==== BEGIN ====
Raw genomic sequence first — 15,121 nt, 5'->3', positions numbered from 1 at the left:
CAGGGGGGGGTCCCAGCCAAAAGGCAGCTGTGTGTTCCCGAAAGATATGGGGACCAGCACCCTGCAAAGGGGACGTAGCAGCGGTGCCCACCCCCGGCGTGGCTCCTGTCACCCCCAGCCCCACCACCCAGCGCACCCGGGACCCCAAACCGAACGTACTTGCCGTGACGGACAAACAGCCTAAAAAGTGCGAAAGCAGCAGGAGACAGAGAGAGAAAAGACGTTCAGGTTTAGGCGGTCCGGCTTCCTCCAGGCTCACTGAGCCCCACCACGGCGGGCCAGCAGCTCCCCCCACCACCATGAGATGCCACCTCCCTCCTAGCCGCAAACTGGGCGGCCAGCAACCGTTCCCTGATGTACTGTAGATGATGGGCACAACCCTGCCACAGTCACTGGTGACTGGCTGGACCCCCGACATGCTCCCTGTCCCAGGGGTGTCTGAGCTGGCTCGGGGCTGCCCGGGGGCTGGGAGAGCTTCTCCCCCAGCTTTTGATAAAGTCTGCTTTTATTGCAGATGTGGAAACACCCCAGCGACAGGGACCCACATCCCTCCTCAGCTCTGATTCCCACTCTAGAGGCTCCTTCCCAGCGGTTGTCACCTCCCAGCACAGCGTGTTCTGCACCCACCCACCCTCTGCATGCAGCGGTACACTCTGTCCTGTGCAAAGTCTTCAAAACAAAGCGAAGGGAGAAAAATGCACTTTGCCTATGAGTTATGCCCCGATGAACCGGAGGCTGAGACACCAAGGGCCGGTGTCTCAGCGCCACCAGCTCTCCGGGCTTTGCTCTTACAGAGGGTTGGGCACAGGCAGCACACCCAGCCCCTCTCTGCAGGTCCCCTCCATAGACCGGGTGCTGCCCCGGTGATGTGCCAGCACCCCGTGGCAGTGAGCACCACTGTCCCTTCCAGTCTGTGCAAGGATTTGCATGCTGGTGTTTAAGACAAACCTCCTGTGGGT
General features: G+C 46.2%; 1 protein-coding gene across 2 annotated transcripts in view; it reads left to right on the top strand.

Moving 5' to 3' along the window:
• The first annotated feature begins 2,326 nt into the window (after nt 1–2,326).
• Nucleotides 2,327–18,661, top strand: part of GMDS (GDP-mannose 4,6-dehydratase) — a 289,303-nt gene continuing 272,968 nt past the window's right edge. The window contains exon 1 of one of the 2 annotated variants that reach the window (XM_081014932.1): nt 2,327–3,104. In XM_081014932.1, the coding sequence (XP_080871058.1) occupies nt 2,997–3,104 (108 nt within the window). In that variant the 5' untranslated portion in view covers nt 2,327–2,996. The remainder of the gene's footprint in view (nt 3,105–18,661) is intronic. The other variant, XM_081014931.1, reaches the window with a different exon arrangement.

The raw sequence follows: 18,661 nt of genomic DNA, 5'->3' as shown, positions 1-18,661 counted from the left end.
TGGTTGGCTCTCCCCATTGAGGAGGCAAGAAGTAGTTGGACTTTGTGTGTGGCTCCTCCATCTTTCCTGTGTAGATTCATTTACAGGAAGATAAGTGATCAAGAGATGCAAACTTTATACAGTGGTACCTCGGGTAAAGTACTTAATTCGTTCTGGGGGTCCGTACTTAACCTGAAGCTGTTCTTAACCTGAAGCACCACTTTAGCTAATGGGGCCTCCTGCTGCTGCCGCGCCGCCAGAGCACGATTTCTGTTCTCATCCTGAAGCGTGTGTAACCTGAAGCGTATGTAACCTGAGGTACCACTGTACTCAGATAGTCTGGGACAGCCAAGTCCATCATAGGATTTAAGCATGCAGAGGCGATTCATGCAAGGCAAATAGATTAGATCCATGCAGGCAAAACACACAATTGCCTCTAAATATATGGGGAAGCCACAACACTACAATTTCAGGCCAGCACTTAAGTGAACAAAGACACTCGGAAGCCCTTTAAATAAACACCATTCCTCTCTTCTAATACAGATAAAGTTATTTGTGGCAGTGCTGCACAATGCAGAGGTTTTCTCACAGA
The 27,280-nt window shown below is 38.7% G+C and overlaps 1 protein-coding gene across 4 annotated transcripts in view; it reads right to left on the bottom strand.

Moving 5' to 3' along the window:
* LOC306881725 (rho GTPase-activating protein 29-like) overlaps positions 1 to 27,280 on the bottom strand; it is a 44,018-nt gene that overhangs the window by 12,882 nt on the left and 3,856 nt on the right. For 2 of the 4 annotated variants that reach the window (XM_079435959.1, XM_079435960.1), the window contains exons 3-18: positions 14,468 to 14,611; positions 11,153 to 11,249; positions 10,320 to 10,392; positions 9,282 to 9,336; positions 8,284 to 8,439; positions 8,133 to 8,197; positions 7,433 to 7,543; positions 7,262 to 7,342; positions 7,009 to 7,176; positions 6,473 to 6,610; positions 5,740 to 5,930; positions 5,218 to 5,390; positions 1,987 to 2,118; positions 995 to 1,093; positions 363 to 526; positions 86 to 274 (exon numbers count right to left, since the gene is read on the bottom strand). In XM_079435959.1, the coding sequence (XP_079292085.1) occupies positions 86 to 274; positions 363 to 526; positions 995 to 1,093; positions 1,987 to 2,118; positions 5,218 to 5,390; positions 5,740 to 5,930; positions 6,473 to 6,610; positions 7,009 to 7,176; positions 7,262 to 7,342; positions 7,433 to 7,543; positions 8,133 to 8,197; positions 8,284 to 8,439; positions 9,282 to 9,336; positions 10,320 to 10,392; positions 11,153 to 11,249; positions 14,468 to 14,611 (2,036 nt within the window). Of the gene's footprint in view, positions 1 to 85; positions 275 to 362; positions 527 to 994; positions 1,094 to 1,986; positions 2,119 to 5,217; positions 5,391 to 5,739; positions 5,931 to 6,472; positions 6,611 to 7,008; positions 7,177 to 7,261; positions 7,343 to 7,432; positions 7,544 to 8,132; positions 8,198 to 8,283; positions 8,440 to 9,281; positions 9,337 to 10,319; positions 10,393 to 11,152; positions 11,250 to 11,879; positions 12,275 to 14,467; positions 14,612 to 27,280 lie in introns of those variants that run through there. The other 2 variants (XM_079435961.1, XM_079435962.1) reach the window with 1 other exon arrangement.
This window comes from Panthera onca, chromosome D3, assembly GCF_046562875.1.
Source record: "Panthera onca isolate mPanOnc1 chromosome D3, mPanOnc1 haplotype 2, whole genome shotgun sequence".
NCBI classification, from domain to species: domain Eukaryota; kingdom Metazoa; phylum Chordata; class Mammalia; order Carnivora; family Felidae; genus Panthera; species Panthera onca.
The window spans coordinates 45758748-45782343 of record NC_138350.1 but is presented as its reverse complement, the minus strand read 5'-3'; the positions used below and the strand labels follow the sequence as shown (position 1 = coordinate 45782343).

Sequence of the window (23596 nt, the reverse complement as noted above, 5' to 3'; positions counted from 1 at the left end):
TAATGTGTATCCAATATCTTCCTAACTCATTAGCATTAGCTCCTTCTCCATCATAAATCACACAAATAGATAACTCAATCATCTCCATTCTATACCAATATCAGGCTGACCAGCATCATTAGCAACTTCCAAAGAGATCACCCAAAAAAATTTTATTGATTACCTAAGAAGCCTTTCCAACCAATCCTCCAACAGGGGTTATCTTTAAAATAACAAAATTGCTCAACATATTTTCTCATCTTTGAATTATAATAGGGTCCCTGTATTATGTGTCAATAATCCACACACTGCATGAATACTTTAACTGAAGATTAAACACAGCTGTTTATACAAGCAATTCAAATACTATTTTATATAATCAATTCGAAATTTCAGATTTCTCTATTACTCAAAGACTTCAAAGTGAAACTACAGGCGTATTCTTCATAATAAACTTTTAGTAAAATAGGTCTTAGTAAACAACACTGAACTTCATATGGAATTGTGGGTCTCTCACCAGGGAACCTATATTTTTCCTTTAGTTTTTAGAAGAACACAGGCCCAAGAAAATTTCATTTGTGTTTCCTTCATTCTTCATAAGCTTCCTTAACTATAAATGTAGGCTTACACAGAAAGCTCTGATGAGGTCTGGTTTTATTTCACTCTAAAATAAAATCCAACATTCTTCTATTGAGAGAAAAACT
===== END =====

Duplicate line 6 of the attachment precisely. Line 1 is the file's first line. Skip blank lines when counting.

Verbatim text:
• Nucleotides 2,327–18,661, top strand: part of GMDS (GDP-mannose 4,6-dehydratase) — a 289,303-nt gene continuing 272,968 nt past the window's right edge. The window contains exon 1 of one of the 2 annotated variants that reach the window (XM_081014932.1): nt 2,327–3,104. In XM_081014932.1, the coding sequence (XP_080871058.1) occupies nt 2,997–3,104 (108 nt within the window). In that variant the 5' untranslated portion in view covers nt 2,327–2,996. The remainder of the gene's footprint in view (nt 3,105–18,661) is intronic. The other variant, XM_081014931.1, reaches the window with a different exon arrangement.